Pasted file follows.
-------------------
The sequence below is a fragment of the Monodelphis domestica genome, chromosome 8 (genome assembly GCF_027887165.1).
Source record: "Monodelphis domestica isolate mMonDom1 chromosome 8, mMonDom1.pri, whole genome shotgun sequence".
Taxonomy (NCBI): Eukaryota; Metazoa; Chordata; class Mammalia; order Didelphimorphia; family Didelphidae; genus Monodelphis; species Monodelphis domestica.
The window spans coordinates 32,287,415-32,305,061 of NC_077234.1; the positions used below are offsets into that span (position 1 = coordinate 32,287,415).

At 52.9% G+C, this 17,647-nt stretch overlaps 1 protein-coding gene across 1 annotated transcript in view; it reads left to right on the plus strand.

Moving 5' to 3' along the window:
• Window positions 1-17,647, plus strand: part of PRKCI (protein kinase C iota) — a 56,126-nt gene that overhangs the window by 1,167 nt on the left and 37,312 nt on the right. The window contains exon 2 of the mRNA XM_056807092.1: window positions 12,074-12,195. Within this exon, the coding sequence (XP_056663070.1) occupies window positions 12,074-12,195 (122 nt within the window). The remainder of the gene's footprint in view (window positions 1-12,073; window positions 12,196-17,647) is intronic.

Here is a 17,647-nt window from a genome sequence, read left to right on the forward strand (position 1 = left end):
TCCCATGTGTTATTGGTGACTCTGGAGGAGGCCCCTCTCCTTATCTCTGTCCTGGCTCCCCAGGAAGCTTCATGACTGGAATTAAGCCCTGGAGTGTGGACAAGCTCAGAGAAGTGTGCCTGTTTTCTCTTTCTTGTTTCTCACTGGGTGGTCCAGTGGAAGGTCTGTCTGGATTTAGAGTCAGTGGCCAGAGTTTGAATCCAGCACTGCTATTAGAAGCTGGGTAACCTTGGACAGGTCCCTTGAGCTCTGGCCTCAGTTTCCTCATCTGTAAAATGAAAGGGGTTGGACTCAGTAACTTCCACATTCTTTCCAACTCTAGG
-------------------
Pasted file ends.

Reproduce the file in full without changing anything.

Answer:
The sequence below is a fragment of the Monodelphis domestica genome, chromosome 8 (genome assembly GCF_027887165.1).
Source record: "Monodelphis domestica isolate mMonDom1 chromosome 8, mMonDom1.pri, whole genome shotgun sequence".
Taxonomy (NCBI): Eukaryota; Metazoa; Chordata; class Mammalia; order Didelphimorphia; family Didelphidae; genus Monodelphis; species Monodelphis domestica.
The window spans coordinates 32,287,415-32,305,061 of NC_077234.1; the positions used below are offsets into that span (position 1 = coordinate 32,287,415).

At 52.9% G+C, this 17,647-nt stretch overlaps 1 protein-coding gene across 1 annotated transcript in view; it reads left to right on the plus strand.

Moving 5' to 3' along the window:
• Window positions 1-17,647, plus strand: part of PRKCI (protein kinase C iota) — a 56,126-nt gene that overhangs the window by 1,167 nt on the left and 37,312 nt on the right. The window contains exon 2 of the mRNA XM_056807092.1: window positions 12,074-12,195. Within this exon, the coding sequence (XP_056663070.1) occupies window positions 12,074-12,195 (122 nt within the window). The remainder of the gene's footprint in view (window positions 1-12,073; window positions 12,196-17,647) is intronic.

Here is a 17,647-nt window from a genome sequence, read left to right on the forward strand (position 1 = left end):
TCCCATGTGTTATTGGTGACTCTGGAGGAGGCCCCTCTCCTTATCTCTGTCCTGGCTCCCCAGGAAGCTTCATGACTGGAATTAAGCCCTGGAGTGTGGACAAGCTCAGAGAAGTGTGCCTGTTTTCTCTTTCTTGTTTCTCACTGGGTGGTCCAGTGGAAGGTCTGTCTGGATTTAGAGTCAGTGGCCAGAGTTTGAATCCAGCACTGCTATTAGAAGCTGGGTAACCTTGGACAGGTCCCTTGAGCTCTGGCCTCAGTTTCCTCATCTGTAAAATGAAAGGGGTTGGACTCAGTAACTTCCACATTCTTTCCAACTCTAGG